This is an example of how to build a plug and mold for fiberglass or composites. In this case we were building a longboard skateboard mold from scratch.
We began by cutting out the outline of the shape we wanted from a block of urethane foam (Last-a-foam) and then shaping in the bottom contours of the skateboard that we desired.
This was then mounted onto a sheet of plywood to provide the flange area that we would need on the finished mold to accommodate vacuum bagging materials. This particular board is designed around resin infusion technology and the large flanges make it very easy to fit the resin brake area and inlet and flow media on the part. From past experience we learned that without ample flanges it is more likely that you’ll have problems getting the bag to seal and to get good wetout.
After mounting the foam plug to the plywood we covered the whole thing with a layer of 4oz fiberglass cloth. This gives us a hard shell to work from over the foam and plywood and reduces the probability that we would damage the foam plug. I found the 4oz glass to be a little on the light side and would probably use a heavier cloth or even chop strand mat next time.
Next the part was covered with a polyester body filler putty. We stock and use 3M lightweight body filler. This was primarily to fill the weave of the fiberglass cloth and provide a surface to fair from.
This was sanded, checked, re-puttied, faired, etc until we were happy with the results.
As part of the process we also added a fillet to make a transition from the mold flange to the body of the part. This was done using body filler and radiused tools, such as tongue depressors.
Everything was sanded to 120 grit in preparation of an application of gloss resin. Because gloss resin is viscous there is no need to go finer than 120, it will fill the scratches just fine. Before coating the plug it was wiped down with a tac rag. We use Surgical Blue tac rags because we haven’t had any issues with them causing fish eyes or other surface contamination issues. We have had issues with other brand tac rags. Some people will use clean white cotton rags and solvent wipe. Whatever you do do not use a blow gun to blow it off- that will just redistribute the dust back onto the part (and other areas of the shop, you, etc).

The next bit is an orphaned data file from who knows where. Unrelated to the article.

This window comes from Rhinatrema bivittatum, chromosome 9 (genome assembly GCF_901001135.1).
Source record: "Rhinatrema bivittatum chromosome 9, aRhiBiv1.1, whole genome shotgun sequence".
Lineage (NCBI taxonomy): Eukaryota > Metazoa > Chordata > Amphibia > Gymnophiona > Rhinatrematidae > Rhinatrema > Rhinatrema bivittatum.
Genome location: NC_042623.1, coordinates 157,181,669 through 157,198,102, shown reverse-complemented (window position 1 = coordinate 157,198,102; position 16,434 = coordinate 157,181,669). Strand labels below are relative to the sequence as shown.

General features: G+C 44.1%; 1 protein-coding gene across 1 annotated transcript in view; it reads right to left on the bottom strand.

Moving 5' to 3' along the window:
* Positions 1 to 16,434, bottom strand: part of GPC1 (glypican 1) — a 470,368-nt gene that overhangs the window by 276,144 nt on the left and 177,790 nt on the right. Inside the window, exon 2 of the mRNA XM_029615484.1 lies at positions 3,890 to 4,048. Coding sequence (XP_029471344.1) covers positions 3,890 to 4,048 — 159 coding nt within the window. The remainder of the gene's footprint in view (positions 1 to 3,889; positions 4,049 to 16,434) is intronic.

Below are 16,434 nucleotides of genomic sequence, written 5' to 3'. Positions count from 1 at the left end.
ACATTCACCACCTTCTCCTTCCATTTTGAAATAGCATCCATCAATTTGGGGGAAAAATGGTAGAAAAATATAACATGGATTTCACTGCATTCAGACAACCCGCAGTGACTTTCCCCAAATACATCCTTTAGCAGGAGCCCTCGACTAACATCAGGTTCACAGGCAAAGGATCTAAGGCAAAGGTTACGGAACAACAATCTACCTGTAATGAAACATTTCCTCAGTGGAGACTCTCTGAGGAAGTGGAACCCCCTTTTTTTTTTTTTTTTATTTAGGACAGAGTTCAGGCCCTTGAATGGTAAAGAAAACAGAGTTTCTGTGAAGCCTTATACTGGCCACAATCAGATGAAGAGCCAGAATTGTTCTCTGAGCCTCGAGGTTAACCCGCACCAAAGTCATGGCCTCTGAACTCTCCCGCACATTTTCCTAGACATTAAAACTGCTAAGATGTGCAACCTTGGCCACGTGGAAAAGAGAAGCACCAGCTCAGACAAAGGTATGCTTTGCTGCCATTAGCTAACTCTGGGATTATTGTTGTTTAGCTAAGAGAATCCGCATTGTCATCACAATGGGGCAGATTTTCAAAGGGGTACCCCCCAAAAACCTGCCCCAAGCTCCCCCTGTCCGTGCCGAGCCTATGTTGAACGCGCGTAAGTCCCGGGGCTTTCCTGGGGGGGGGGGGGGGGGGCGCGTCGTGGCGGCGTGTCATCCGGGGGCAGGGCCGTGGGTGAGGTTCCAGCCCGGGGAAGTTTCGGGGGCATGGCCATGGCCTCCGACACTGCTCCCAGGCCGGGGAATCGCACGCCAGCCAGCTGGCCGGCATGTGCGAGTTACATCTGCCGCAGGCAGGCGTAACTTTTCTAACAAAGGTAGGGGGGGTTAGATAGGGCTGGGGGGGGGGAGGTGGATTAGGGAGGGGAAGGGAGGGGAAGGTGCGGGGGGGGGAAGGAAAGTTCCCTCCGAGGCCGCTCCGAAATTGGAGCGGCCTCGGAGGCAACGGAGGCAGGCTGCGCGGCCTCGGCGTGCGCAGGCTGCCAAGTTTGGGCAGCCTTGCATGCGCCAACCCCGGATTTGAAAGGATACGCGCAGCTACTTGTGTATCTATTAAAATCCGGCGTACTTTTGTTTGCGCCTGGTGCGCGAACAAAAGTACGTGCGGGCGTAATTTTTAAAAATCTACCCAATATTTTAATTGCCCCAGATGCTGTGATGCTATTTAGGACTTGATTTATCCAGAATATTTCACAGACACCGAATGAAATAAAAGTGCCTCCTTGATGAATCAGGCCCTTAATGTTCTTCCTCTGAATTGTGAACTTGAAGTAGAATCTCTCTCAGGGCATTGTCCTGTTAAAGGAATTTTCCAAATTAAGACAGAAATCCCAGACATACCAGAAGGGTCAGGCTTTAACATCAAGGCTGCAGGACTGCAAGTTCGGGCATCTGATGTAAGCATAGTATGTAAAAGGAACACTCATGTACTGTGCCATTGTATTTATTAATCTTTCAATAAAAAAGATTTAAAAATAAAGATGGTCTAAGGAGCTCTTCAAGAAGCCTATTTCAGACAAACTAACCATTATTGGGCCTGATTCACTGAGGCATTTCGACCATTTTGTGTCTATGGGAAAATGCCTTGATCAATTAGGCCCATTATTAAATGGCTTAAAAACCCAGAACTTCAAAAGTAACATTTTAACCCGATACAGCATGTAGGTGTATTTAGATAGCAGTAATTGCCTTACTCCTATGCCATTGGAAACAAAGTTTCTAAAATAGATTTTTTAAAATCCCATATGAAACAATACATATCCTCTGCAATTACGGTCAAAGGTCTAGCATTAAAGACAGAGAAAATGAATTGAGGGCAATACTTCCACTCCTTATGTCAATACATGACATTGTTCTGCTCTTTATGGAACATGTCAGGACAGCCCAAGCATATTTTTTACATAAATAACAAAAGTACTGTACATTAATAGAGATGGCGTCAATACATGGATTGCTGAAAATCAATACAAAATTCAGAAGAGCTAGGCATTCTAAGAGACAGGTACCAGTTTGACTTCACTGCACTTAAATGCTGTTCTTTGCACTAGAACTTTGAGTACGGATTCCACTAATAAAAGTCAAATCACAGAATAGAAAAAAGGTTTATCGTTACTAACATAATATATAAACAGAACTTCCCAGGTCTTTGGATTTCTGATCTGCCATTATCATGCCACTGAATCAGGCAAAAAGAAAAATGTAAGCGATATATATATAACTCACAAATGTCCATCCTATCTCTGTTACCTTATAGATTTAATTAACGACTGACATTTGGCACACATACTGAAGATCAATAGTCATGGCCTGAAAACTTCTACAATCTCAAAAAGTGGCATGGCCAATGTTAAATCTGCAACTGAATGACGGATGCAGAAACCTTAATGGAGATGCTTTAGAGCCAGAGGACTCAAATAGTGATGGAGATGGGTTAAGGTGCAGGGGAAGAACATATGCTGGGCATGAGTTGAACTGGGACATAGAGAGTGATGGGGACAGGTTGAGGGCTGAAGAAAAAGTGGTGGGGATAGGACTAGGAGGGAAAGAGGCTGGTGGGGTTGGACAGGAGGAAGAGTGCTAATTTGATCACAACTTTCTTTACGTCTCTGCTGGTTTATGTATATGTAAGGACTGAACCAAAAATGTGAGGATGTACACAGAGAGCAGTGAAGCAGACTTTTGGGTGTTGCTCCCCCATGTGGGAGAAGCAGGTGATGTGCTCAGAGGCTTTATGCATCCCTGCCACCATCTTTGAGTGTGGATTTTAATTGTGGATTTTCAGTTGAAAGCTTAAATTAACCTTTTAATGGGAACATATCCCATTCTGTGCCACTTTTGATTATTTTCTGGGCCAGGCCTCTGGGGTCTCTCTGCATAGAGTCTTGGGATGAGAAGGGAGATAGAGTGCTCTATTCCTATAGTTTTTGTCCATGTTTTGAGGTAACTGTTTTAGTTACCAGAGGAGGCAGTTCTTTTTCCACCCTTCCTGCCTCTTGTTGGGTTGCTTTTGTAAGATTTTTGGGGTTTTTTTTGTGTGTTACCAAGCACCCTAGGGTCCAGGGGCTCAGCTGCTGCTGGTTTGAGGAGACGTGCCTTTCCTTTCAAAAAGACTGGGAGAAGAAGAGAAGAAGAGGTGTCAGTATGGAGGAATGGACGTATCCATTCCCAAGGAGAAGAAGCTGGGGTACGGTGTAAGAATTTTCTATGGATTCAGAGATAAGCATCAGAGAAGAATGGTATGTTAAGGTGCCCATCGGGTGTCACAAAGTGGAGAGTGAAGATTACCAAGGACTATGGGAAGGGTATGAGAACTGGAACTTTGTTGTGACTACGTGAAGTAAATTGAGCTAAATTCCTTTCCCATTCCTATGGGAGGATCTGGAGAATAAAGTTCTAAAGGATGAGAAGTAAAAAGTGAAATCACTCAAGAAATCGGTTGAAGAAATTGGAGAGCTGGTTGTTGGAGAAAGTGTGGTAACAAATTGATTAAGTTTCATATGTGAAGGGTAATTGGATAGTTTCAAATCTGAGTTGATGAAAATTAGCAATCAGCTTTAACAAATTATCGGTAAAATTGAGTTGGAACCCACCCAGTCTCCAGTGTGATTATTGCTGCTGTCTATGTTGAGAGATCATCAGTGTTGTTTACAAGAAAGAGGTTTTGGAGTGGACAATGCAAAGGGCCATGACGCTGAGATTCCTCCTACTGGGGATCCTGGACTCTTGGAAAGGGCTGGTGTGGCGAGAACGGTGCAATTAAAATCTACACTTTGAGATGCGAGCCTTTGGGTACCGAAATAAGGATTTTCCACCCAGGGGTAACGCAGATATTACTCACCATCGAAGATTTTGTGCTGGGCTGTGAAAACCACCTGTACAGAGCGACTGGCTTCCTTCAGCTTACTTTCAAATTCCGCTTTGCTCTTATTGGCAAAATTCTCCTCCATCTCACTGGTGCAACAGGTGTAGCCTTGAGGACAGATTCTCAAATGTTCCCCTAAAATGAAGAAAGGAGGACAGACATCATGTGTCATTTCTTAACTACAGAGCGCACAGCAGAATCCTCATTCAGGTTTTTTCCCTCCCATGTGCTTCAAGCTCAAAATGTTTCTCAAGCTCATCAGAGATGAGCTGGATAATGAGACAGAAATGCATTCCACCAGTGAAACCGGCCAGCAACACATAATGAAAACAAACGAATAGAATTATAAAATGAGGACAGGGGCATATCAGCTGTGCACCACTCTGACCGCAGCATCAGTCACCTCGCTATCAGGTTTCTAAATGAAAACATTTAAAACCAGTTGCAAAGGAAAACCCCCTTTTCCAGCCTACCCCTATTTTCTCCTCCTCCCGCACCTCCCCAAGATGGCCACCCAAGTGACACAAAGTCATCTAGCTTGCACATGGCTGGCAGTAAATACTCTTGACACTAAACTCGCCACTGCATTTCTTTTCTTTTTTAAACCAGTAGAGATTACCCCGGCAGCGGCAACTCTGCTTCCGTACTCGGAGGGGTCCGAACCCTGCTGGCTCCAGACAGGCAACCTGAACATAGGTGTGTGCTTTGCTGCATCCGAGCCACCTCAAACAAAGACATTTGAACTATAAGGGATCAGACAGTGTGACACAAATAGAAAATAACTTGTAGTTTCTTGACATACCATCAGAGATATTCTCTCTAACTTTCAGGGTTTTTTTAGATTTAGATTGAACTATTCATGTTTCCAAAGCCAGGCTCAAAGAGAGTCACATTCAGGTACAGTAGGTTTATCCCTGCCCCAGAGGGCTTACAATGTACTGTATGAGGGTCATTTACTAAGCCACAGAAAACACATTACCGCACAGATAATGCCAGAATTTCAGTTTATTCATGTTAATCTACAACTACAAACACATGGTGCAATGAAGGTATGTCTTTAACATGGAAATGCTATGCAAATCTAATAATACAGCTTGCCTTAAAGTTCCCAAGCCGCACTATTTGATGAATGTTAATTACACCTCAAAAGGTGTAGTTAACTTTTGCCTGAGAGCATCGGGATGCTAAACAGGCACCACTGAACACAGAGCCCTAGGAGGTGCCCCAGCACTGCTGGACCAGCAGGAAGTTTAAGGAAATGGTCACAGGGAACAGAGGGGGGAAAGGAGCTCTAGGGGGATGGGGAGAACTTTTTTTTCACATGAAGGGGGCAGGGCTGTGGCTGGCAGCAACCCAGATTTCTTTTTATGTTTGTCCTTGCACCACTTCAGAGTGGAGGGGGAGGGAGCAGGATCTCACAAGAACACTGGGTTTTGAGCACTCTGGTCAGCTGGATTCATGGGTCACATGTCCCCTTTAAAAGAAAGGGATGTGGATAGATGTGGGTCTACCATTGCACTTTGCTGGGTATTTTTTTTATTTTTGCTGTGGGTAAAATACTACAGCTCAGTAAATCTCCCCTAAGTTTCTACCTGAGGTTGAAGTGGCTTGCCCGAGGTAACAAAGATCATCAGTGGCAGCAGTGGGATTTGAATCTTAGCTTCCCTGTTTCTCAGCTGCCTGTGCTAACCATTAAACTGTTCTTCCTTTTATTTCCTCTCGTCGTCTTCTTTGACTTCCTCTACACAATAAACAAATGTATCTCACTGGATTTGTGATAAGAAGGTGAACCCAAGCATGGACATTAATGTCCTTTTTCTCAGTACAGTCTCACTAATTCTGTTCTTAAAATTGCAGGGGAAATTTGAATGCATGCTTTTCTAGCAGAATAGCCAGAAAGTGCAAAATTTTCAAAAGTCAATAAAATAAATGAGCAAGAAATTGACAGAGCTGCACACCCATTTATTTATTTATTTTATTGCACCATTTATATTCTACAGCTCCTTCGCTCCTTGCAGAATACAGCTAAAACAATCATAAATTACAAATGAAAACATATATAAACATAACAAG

We used gloss resin to coat the plug because it cures to a hard film that can be wet sanded and buffed to a high gloss. We added black pigment to the resin so that we would be able to see the quality of the surface in the light and to hide the visual busy-ness of the underlying materials.
After mixing the pigment into the resin, usually 3% pigment by volume will give you opacity (about 4 oz per gallon). The resin was strained to remove any impurities then initiator is added to the resin.
The brushing technique that was used here is the same as the one used to hotcoat a surfboard. The resin is poured out and spread over the plug, then using quite a bit of pressure is brushed at opposing 45 degree angles to even out the layer of resin on the plug, finally it is lightly brushed along 1 axis to smooth it out. From there gravity takes over and the resin will level out. As it cures wax will rise to the surface and the surface sheen will dull.